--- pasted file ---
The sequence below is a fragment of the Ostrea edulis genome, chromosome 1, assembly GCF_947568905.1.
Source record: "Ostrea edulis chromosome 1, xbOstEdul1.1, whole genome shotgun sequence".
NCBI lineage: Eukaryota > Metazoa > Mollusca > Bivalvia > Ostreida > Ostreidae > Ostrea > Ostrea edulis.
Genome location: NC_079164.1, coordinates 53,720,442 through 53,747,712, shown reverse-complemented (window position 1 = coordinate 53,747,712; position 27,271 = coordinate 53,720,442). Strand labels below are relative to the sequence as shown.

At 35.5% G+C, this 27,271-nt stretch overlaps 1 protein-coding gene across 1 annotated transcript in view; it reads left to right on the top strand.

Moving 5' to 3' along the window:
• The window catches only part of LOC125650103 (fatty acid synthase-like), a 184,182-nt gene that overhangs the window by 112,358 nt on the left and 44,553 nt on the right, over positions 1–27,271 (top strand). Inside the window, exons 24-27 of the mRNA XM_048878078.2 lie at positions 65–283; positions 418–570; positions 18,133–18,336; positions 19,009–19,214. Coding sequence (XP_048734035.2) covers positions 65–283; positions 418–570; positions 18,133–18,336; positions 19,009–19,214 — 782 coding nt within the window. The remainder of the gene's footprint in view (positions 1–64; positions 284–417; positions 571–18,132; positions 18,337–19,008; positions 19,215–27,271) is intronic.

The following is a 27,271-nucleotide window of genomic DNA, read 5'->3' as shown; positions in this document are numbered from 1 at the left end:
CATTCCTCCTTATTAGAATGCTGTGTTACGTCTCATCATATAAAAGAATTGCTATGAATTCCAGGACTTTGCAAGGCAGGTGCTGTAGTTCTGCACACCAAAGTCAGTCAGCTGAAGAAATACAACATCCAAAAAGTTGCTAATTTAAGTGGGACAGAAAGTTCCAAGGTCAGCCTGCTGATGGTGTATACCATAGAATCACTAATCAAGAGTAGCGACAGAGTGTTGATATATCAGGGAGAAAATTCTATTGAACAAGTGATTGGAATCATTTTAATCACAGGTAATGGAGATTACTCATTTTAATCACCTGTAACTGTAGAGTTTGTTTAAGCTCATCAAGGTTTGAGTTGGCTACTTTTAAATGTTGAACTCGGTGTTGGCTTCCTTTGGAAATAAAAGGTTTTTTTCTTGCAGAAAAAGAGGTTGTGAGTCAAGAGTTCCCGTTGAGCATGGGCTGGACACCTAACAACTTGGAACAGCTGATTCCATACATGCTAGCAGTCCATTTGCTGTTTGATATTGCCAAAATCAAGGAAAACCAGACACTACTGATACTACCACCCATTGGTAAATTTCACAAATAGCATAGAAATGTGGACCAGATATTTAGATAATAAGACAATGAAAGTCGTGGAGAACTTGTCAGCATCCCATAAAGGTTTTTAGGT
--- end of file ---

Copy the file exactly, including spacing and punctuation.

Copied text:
The sequence below is a fragment of the Ostrea edulis genome, chromosome 1, assembly GCF_947568905.1.
Source record: "Ostrea edulis chromosome 1, xbOstEdul1.1, whole genome shotgun sequence".
NCBI lineage: Eukaryota > Metazoa > Mollusca > Bivalvia > Ostreida > Ostreidae > Ostrea > Ostrea edulis.
Genome location: NC_079164.1, coordinates 53,720,442 through 53,747,712, shown reverse-complemented (window position 1 = coordinate 53,747,712; position 27,271 = coordinate 53,720,442). Strand labels below are relative to the sequence as shown.

At 35.5% G+C, this 27,271-nt stretch overlaps 1 protein-coding gene across 1 annotated transcript in view; it reads left to right on the top strand.

Moving 5' to 3' along the window:
• The window catches only part of LOC125650103 (fatty acid synthase-like), a 184,182-nt gene that overhangs the window by 112,358 nt on the left and 44,553 nt on the right, over positions 1–27,271 (top strand). Inside the window, exons 24-27 of the mRNA XM_048878078.2 lie at positions 65–283; positions 418–570; positions 18,133–18,336; positions 19,009–19,214. Coding sequence (XP_048734035.2) covers positions 65–283; positions 418–570; positions 18,133–18,336; positions 19,009–19,214 — 782 coding nt within the window. The remainder of the gene's footprint in view (positions 1–64; positions 284–417; positions 571–18,132; positions 18,337–19,008; positions 19,215–27,271) is intronic.

The following is a 27,271-nucleotide window of genomic DNA, read 5'->3' as shown; positions in this document are numbered from 1 at the left end:
CATTCCTCCTTATTAGAATGCTGTGTTACGTCTCATCATATAAAAGAATTGCTATGAATTCCAGGACTTTGCAAGGCAGGTGCTGTAGTTCTGCACACCAAAGTCAGTCAGCTGAAGAAATACAACATCCAAAAAGTTGCTAATTTAAGTGGGACAGAAAGTTCCAAGGTCAGCCTGCTGATGGTGTATACCATAGAATCACTAATCAAGAGTAGCGACAGAGTGTTGATATATCAGGGAGAAAATTCTATTGAACAAGTGATTGGAATCATTTTAATCACAGGTAATGGAGATTACTCATTTTAATCACCTGTAACTGTAGAGTTTGTTTAAGCTCATCAAGGTTTGAGTTGGCTACTTTTAAATGTTGAACTCGGTGTTGGCTTCCTTTGGAAATAAAAGGTTTTTTTCTTGCAGAAAAAGAGGTTGTGAGTCAAGAGTTCCCGTTGAGCATGGGCTGGACACCTAACAACTTGGAACAGCTGATTCCATACATGCTAGCAGTCCATTTGCTGTTTGATATTGCCAAAATCAAGGAAAACCAGACACTACTGATACTACCACCCATTGGTAAATTTCACAAATAGCATAGAAATGTGGACCAGATATTTAGATAATAAGACAATGAAAGTCGTGGAGAACTTGTCAGCATCCCATAAAGGTTTTTAGGT